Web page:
More social housing alone won’t solve Australia’s housing crisis

Given its costs, social housing should be reserved for people who are most in need and at significant risk of becoming homeless for the long term.19 An unprecedented boost to the social housing stock – such as an extra 100,000 dwellings – would make a big difference to people who are homeless if it were tightly targeted towards them,20 but even then more than two-thirds of low-income Australians would still remain in the private rental market.

Beyond ensuring a flow of additional social housing for those at greatest risk of long-term homelessness, further support for low-income housing should be focused on direct financial assistance via increases in Commonwealth Rent Assistance.

Commonwealth Rent Assistance should be boosted by at least 40 per cent and it should be indexed to changes in rents typically paid by people receiving income support. This would be a fairer and more cost-effective way to reduce financial stress and poverty among poorer renters. It’s well targeted: about 80 per cent of Rent Assistance goes to the poorest fifth of households. Rents wouldn’t increase much, because only some of the extra income would be spent on housing.21

State governments should also relax planning rules that prevent more homes being built in inner and middle-ring suburbs of our largest cities,22 and the Federal Government should provide incentives to the states to do so. And states should reform tenancy rules, to make renting more secure.

A Social Housing Future Fund alone wouldn’t solve the housing crisis for low-income Australians. But it would give a much needed helping hand to some of our most vulnerable citizens, and ensure social housing will be available for future generations should they need it.


  • Infrastructure Victoria found that social housing tends to be effective at reducing homelessness. Only 7 per cent of residents placed in social housing subsequently become homeless, compared to 20 per cent of similar renters in the private market.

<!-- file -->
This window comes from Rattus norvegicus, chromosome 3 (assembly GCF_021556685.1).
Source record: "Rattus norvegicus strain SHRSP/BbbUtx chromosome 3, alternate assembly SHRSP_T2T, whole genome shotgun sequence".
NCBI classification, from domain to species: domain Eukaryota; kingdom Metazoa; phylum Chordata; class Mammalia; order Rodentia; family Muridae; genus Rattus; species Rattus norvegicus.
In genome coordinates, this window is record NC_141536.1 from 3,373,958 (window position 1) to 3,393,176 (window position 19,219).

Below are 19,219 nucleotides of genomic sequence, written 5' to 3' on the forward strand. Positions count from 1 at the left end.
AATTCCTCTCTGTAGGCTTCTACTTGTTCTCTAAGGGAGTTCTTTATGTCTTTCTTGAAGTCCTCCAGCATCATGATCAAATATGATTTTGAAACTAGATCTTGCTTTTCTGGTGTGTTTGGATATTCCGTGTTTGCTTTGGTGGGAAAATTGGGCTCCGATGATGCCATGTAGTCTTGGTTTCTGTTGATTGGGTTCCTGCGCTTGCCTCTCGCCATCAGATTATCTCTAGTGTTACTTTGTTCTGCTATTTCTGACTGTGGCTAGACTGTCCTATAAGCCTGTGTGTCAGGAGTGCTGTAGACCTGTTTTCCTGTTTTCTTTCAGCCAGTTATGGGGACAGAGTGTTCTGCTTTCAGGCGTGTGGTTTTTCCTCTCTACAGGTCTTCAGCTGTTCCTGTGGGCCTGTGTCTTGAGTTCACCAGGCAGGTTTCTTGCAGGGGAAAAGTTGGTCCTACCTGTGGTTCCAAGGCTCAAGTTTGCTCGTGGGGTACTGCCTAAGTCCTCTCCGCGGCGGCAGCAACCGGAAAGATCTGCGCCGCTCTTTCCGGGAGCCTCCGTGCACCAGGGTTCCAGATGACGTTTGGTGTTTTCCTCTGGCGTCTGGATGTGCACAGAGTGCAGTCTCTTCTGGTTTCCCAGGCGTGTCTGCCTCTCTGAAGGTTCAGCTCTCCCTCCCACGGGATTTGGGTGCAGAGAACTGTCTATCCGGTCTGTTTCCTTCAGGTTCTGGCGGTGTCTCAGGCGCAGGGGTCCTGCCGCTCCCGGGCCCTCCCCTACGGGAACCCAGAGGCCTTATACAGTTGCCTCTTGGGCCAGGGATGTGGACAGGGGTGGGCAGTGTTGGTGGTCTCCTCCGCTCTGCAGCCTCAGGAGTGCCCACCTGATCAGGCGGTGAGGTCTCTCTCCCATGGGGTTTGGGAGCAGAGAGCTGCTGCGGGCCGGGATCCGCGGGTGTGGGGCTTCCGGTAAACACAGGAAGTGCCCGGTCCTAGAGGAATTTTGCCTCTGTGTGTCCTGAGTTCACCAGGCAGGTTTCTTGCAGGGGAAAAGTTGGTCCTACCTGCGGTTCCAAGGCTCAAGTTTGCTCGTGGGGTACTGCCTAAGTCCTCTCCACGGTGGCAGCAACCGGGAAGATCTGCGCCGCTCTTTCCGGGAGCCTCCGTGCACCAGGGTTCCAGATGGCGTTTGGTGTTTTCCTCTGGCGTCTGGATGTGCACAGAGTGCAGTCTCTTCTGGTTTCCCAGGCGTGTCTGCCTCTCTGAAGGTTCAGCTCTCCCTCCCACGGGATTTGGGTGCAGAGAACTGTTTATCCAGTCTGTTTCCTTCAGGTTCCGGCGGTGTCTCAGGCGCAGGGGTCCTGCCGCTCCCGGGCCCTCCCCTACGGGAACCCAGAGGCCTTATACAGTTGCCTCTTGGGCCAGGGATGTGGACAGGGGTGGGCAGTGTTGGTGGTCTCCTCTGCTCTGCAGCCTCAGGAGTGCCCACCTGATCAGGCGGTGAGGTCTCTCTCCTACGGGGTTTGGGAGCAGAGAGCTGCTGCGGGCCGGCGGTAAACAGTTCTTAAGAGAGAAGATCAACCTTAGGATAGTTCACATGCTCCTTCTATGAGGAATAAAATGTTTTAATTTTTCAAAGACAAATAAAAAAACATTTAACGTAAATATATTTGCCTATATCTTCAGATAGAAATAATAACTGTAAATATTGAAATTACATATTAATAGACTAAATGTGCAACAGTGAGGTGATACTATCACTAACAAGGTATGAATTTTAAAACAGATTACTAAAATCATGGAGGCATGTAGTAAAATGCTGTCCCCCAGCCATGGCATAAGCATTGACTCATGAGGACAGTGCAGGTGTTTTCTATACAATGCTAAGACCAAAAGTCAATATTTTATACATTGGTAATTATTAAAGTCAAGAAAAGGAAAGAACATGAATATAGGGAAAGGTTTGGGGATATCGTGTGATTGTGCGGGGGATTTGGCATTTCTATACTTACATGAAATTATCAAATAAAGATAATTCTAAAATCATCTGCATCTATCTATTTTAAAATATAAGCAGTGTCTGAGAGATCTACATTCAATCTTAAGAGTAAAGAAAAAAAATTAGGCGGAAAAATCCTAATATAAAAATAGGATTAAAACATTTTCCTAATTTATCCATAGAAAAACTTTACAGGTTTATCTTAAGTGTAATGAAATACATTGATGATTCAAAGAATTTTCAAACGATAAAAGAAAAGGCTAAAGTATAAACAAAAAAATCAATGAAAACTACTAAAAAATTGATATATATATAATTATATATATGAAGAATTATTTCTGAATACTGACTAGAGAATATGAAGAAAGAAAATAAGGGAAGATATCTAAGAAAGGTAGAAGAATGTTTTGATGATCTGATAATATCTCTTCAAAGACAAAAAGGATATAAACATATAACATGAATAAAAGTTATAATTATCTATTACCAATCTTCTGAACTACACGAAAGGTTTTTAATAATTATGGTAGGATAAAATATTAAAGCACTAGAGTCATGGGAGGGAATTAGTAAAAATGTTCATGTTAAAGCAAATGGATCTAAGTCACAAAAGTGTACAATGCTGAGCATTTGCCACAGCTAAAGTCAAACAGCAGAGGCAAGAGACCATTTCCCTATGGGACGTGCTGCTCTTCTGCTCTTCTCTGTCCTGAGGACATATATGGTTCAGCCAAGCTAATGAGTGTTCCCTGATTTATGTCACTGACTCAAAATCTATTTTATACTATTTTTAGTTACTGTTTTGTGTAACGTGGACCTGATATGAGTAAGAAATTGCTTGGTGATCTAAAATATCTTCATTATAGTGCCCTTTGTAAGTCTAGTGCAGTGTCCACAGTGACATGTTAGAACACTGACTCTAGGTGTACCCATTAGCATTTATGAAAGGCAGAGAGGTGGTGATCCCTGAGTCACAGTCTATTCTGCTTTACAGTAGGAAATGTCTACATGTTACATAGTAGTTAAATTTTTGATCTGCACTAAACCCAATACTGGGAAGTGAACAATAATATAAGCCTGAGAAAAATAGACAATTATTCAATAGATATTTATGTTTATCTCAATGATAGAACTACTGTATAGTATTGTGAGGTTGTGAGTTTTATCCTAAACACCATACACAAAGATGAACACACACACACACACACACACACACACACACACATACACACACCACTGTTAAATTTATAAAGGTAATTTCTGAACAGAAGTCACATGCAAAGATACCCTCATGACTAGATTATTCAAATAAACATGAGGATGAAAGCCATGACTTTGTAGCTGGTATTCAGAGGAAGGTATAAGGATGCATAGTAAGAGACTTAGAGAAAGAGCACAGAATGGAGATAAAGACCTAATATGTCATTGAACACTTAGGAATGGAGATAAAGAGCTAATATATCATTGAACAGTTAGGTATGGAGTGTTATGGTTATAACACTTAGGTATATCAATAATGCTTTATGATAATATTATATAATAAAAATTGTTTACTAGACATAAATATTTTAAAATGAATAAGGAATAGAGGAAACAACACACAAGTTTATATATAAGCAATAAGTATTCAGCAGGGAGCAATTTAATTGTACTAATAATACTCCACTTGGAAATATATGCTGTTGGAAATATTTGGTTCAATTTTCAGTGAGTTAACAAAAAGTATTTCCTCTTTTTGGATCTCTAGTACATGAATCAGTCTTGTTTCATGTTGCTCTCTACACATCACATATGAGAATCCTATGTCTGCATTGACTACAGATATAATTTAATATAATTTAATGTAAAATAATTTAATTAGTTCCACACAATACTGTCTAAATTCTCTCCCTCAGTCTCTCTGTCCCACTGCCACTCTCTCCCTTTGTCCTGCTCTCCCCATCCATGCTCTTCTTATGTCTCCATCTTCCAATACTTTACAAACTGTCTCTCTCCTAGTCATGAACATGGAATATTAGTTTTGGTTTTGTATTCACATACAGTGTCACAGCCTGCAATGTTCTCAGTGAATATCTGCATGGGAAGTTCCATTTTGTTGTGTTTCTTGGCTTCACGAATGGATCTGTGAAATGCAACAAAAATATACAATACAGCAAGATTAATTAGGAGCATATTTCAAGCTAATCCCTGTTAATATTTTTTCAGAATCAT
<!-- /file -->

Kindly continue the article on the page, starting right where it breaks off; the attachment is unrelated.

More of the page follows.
• The gross number of social rental lettings dropped from 52,000 in 1991 to 35,000 in 2017 (Pawson, H., Milligan, V., & Yates, J. (2020), p. 106).
  • Grattan analysis of ABS Survey of Income and Housing 2017-18. Low-income defined as poorest 40 per cent by equivalised household disposable income.
  • Social housing, like any other housing, may also appreciate over time, improving the net worth of state governments and community housing providers. However, any gains can only be realised by selling the social housing stock, meaning it can no longer be made available as social housing to vulnerable renters.
  • Markets rents, plus any expected capital gains, normally provide a fair return on investment, covering these costs over the life of the asset.
  • It’s the subsidy gap, rather than the upfront financing cost, that reflects the true cost to government of providing social housing. Part of the upfront cost of financing social housing is supported by the (discounted) rental payments made by the tenant. For instance, the Affordable Housing Working Group established by the Council on Federal Financial Relations estimated that the rental payment from tenants could support debt equating to 40 per cent of upfront construction and land costs.
  • Estimates of the average upfront cost of building a unit of social housing range from $240,000 to $330,000. For instance, the Social Housing Acceleration and Renovation Program (SHARP) estimates the cost of building 30,000 new social housing units at $7.2 billion, or $240,000 per dwelling. A separate proposal by the CFMEU and Master Builders Australia estimated the cost of building 30,000 social housing units at $10 billion. A recent AHURI (Australian Housing and Urban Research Institute) paper estimated the cost of additional social housing nationally was about $270,000 per dwelling in 2018, or roughly $300,000 by 2022-23. In practice, the required subsidy would be determined via a tender, or reverse auction, ensuring government maximises value for money.
  • As of 30 September 2021.
  • These approaches are no different in practice to establishing an endowment via borrowing, since asset sales or budget savings could have been used to retire existing public debt instead. Similarly, existing Future Funds could be liquidated to reduce net debt today.